(d) Before any object can be de-accessioned and exchanged or sold from the Museum collections (whether from "permanent exhibition collections" or "study collections"), one recognized professional expert (who is neither a current nor former Museum employee), recommended by the Museum staff, shall be consulted for an opinion on the quality of the object. If the reason for the recommendation is the poor condition of the work, the expert shall be a qualified conservator in the special area of the object under consideration and should additionally offer an opinion as to the physical and economical feasibility of reconditioning the work. This expert opinion shall be submitted in writing, dated, and kept in the permanent documentation file;
(3) Disposal. Upon approval to de-accession an object, the following procedures shall be implemented:
(a) The Museum Collections Manager shall notify the University Property Control Office and provide copies of supporting documentation to remove the object(s) from the Museum collection inventory;
(b) A written, dated appraisal from a certified art appraiser (who is neither a current nor a former Museum employee) shall be sought by the Collections Manager, Curators or Executive Director to establish current market value of the object(s) to be de-accessioned;
(c) In order that objects de-accessioned from the Museum collection may continue to serve the purpose for which they were initially acquired, an effort shall be made to place them (by exchange, transfer, or sale) in another non-profit institution. To achieve this end, such objects shall be advertised in appropriate professional publications, which may be online. Such advertisement shall clearly state that neither the Jordan Schnitzer Museum of Art, the University of Oregon, nor the State of Oregon guarantees the authenticity nor the appraised value of the work. This disclaimer shall be repeated in writing at the time of sale, transfer, or exchange. Should it be deemed appropriate and useful for teaching, the de-accessioned work may be retained by the Museum for its study collection;
(d) Sales to private parties or profit-making entities shall be pursuant to state law dealing with disposition of surplus property. Whenever possible, the work of art should be sold at public auction in a city outside Eugene. In all cases, the sales should be public, although some works of art because of their nature may be more appropriately sold in the public marketplace. De-accessioned objects shall not be given or sold to any Museum staff member or University of Oregon official whose responsibility includes Museum operations, funding, or administration, nor to their representatives or immediate families. Members of the Museum’s Leadership Council and its Collections Committee also may not acquire any de-accessioned item nor may their representatives or immediate families. Proceeds from sales are to be earmarked for the acquisition of objects that will improve the Museum's collection;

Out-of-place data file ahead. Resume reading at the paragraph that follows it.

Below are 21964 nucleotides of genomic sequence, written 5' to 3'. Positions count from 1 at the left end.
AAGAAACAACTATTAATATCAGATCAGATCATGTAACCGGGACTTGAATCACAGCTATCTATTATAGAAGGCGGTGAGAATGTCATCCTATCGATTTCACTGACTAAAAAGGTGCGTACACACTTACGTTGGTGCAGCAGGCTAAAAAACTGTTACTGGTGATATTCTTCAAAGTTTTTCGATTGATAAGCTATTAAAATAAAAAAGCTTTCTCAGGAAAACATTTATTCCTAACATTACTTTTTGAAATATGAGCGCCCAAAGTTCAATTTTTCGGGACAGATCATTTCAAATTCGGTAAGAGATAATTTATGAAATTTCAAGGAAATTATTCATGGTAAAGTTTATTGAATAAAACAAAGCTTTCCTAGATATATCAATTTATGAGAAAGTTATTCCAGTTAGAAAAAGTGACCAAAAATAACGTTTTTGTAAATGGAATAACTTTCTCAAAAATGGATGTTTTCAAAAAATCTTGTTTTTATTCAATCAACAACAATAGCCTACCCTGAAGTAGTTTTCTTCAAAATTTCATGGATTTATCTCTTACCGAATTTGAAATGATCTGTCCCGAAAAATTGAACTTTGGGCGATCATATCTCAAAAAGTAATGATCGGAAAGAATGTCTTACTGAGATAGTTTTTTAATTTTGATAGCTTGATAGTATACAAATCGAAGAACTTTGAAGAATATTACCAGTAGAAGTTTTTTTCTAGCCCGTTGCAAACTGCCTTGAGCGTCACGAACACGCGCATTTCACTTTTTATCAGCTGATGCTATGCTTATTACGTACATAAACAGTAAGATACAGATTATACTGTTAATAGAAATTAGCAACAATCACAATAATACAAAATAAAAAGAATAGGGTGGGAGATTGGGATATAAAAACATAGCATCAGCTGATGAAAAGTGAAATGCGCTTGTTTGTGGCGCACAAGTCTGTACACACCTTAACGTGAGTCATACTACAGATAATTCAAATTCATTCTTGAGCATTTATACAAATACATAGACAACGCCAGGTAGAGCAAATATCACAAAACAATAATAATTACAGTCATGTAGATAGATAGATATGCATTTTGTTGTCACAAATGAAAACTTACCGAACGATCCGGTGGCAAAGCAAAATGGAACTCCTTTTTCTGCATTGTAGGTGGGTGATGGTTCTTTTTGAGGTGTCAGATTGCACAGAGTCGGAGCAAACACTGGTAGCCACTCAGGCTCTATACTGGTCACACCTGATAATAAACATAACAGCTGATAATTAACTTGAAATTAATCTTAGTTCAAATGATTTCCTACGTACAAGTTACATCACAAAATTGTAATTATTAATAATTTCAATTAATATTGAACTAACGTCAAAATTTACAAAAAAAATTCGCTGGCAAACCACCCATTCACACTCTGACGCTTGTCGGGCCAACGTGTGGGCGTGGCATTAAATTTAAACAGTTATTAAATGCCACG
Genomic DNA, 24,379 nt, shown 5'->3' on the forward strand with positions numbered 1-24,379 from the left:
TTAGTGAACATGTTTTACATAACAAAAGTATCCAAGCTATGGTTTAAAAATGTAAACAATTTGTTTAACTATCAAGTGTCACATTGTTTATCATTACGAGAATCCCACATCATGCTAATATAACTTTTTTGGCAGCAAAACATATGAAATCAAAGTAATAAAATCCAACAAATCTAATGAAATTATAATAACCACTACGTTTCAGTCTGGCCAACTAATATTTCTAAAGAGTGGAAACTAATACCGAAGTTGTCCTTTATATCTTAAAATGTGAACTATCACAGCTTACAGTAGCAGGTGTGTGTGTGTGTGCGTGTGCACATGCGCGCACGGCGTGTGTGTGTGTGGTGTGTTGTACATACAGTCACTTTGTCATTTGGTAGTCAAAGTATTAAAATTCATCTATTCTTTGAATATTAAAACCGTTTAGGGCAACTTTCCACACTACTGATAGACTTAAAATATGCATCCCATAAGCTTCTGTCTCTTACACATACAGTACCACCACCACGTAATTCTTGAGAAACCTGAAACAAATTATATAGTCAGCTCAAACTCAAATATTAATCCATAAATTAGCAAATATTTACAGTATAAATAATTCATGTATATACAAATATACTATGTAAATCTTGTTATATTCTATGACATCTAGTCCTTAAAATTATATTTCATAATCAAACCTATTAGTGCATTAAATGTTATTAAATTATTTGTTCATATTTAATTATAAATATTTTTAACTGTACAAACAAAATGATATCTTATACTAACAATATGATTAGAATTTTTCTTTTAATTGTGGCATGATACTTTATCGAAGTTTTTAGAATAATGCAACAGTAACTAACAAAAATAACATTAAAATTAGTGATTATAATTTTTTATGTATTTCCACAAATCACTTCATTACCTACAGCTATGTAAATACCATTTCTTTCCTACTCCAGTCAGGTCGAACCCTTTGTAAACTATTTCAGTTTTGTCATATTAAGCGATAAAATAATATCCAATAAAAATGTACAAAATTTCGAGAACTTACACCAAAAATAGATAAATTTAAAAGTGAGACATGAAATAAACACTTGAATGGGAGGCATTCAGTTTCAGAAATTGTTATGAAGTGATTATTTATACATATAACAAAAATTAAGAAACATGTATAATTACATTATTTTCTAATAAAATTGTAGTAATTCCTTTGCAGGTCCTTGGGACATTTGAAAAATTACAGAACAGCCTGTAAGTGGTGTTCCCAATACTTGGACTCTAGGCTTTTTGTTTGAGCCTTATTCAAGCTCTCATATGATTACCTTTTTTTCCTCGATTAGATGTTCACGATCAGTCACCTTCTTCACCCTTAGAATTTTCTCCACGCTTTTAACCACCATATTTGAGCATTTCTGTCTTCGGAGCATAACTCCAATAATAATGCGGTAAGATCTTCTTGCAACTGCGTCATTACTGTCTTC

(e) Exchanges of de-accessioned objects shall be for object(s) of equal or greater value to the Museum and these transactions shall be made in accordance with the procedures of the Museum’s De-accession procedures;
(f) Any transactions involving a combination of object(s) and monies (given or received) shall be negotiated at the discretion of the Executive Director after consultation with the Collections Committee;
(g) Copies of records for de-accessioned objects, including provenance, research, and data on publication, and a statement authorizing removal from the Museum collection (signed by the Executive Director and the appropriate University administrators) and any other necessary documentation will be forwarded to the acquiring institution (or individual) at the time of the exchange of ownership;
(h) Documentation shall be kept in donor files, showing disposition of object(s). Where feasible, the exhibition label on object(s) acquired through exchange of a donation, or with funds derived from the sale of a donation, shall credit the donor of the exchanged or sold gift. Original records for de-accessioned objects will remain on permanent file in the Museum Collections office, with the de-accession work sheet showing completion of all steps in the de-accession process, including record of means of disposal, new ownership, and the original document showing Museum and University approval of the de-accessioning and the Executive Director's authorization. Cross-references will be placed in catalog card files;
(i) The Museum Collections Manager shall initiate procedures to remove de-accessioned objects from the computer inventory records.
- Volume II: Academics, Instruction and Research
- Chapter 8: Academics, other